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Vice Mayor Amy Jackson Encourages Alexandria to Reopen Office for Women

Celebrating the 2018 Status of Women Report. The national suffrage flag first flown in ALX this year. (Photos courtesy of Amy Jackson)

By Amy Jackson

Alexandria, VA – February was Black History Month, recognized by the mayor and City Council with a proclamation when opening the southern portion of the Alexandria African American Waterfront Heritage Trail. This much-anticipated event was attended by many Alexandrians who viewed significant archaeological finds, historical documents, and the maps of the trail routes with experts and neighbors alike.

During the month, the City and other organizations provided numerous opportunities for residents and visitors to immerse themselves in Black history and culture. The month’s end saw the grand re-opening of the Alexandria Black History Museum, with a poignant exhibit about Alexandria’s reaction to George Floyd’s murder and how we lift up Black Lives Matter.

Remembering Black history should not be just one month out of the year. We are all welcome year-round at the Alexandria African American Waterfront Heritage Trail, The Alexandria Black History Museum, and Freedom House. There is much more to learn about the Equal Justice Initiative (EJI) and Alexandria’s part in it.

But now it’s March and Women’s History Month. Remember to support your local women-owned businesses, restaurants, and retail outlets during this celebrated month. Check out the recently established National Center of Women’s Innovations, which has created its space here in Alexandria.

Amy with Ma Rawlings

The mayor and City Council will recognize women’s ideas, innovations and overall industriousness, their accomplishments and advancements, in a proclamation this month and, at my request, fly Women’s History Month flags for the first time ever. Thanks to assistance from Historic Alexandria Director Gretchen Bulova, we will see the symbolic purple, white, and yellow flags adorn posts adjacent to City Hall around Market Square starting March 1.

These are the colors of the National Woman’s Party, whose members persisted in advocating women’s rights in the U.S. Constitution, winning the fight for the vote but still grasping for guaranteed equal rights for all.

We have begun the FY24 Budget season. Over the next ten weeks, City Council will consider many programs, services, and initiatives before adopting the budget in May. Always seeking to promote and prioritize the needs of women, I will encourage the re-establishment of the Alexandria Office for Women.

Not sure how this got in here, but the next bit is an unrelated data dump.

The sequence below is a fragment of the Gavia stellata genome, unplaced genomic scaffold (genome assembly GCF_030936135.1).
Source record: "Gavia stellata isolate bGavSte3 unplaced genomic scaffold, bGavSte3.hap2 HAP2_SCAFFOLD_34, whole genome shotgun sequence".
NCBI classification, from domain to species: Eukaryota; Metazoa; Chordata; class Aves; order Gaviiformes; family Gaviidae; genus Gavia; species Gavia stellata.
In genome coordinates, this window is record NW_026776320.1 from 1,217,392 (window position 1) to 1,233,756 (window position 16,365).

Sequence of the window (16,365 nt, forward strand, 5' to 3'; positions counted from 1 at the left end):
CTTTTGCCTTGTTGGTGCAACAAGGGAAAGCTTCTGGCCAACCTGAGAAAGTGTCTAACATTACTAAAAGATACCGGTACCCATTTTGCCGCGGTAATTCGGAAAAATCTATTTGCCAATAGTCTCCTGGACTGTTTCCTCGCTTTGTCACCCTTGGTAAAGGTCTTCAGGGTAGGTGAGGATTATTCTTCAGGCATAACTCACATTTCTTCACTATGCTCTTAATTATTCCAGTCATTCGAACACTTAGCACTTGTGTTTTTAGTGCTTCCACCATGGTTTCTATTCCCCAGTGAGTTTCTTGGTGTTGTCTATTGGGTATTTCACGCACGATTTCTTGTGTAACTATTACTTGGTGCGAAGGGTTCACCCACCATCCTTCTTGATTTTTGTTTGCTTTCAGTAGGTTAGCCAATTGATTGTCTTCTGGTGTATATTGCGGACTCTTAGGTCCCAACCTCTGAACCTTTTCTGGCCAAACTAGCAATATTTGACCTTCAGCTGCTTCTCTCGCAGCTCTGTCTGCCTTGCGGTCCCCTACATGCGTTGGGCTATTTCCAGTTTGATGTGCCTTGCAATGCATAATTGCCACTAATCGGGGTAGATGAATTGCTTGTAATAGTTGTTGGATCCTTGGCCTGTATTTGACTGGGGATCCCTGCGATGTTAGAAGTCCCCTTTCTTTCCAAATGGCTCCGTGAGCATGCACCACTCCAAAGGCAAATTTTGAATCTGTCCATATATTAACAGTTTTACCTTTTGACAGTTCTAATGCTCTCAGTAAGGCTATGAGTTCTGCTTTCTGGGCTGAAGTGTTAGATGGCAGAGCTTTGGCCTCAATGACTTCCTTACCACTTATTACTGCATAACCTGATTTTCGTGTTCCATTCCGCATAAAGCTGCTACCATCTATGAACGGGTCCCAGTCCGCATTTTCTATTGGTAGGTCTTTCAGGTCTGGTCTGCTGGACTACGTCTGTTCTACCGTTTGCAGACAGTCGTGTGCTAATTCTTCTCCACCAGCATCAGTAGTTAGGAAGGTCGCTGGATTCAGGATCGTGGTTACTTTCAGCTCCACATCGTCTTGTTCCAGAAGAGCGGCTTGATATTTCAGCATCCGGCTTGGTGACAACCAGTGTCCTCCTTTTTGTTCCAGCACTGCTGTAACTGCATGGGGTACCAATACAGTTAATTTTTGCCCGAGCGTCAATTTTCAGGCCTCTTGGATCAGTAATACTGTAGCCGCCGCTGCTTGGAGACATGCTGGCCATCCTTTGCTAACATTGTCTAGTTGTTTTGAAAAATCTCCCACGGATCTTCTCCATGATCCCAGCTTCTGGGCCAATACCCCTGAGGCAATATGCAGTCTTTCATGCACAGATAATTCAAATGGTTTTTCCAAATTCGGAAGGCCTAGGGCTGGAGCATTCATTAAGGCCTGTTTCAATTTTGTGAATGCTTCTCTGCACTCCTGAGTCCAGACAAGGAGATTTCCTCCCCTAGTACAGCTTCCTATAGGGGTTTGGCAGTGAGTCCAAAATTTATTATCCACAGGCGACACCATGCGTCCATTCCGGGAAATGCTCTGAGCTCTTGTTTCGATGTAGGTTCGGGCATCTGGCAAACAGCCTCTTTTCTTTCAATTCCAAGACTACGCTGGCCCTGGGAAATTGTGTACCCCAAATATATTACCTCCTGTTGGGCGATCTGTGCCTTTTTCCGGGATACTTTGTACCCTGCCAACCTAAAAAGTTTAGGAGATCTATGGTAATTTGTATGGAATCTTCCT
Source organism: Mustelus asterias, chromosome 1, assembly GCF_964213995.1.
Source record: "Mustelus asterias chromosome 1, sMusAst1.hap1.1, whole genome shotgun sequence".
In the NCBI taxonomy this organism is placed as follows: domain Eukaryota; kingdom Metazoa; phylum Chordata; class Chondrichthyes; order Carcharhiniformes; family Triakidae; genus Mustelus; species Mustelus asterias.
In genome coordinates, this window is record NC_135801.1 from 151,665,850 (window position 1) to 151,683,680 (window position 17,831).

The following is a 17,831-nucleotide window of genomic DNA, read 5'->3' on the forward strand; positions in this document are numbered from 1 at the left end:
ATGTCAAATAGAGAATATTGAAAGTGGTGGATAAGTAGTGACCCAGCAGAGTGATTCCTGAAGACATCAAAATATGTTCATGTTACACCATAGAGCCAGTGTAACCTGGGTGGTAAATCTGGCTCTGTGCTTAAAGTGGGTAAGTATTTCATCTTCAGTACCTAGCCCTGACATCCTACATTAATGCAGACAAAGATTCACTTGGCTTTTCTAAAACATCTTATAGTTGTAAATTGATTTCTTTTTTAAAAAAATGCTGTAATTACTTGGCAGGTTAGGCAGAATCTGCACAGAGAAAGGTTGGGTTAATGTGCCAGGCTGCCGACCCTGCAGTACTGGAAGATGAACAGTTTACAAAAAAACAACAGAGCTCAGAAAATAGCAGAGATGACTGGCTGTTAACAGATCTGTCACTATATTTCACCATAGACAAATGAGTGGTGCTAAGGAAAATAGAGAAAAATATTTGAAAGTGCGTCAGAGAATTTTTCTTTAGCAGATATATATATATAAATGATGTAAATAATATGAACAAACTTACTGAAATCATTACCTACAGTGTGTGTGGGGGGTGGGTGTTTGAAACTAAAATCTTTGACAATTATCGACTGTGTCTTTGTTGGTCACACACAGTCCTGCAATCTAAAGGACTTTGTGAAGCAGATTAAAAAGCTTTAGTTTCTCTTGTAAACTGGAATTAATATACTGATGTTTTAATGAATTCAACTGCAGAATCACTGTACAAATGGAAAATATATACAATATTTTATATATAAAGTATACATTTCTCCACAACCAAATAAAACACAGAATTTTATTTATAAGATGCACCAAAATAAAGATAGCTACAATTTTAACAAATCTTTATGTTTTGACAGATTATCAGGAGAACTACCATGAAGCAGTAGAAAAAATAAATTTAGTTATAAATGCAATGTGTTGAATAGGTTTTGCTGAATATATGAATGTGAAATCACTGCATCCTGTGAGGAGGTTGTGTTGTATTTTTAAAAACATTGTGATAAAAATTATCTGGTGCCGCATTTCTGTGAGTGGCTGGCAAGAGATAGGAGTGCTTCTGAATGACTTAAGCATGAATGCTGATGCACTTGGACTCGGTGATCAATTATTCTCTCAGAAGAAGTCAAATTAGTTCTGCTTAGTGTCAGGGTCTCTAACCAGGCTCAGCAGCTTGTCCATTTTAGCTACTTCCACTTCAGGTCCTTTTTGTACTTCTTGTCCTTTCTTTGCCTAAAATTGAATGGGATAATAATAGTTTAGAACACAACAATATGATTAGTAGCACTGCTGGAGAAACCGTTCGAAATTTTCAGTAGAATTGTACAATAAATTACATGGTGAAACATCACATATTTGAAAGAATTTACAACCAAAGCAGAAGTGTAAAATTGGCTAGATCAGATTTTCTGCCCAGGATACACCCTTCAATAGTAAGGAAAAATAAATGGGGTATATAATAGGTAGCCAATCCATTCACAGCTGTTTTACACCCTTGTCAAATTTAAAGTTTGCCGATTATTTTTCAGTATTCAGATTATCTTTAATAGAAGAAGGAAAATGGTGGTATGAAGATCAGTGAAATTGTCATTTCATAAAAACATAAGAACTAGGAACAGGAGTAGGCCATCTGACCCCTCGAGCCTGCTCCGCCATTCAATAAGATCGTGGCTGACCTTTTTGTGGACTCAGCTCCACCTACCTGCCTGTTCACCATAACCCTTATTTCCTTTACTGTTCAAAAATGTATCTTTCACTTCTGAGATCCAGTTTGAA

Years ago, and through several budget cycles, the Alexandria Office for Women diminished in physical space and employees at City Hall until the department ceased to exist. Women’s initiatives, programs, and services were rolled into what is now the Department of Community and Human Services (DCHS).

The national suffrage flag first flown in ALX this year.

DCHS has been the liaison with the Commission for Women (CFW), which was created when the Office for Women was established. I was an active member of CFW before my election to City Council.

However, the Commission for Women runs on volunteer support from its appointments, with only a shared liaison from DCHS to help with any requests the CFW makes of staff. The CFW does not have fundraising capability or a staffed Office for Women to assist them.

Most other boards and commissions interact directly with City departments that provide support for current trends. The Commission for Women has not had that direct line of support for a long time. It relies primarily on the phenomenal women (and men) appointed to the CFW by City Council. These people volunteer their time, money, and efforts to research, write, communicate, and implement programs and projects that should have the support of a permanent office dedicated to the needs of women. A case in point is something that was not done since the 1970s: The 2018 CFW Report on the Status of Women, which documents how women are consistently overlooked and underpaid.

As Council looks toward prioritizing equal and equitable solutions for our diverse population and lifting all minority groups, this report, commission, and office should serve for the betterment of all women and the community they support.

Vice Mayor Amy Jackson, a career educator, is serving her second term on the Alexandria City Council. Raised in Alexandria, she is the first ACHS (TCW) “Lady Titan” to hold a seat as an Alexandria City Councilwoman and now as Vice Mayor. She lives in the West End with her husband and two children attending Alexandria City Public Schools.

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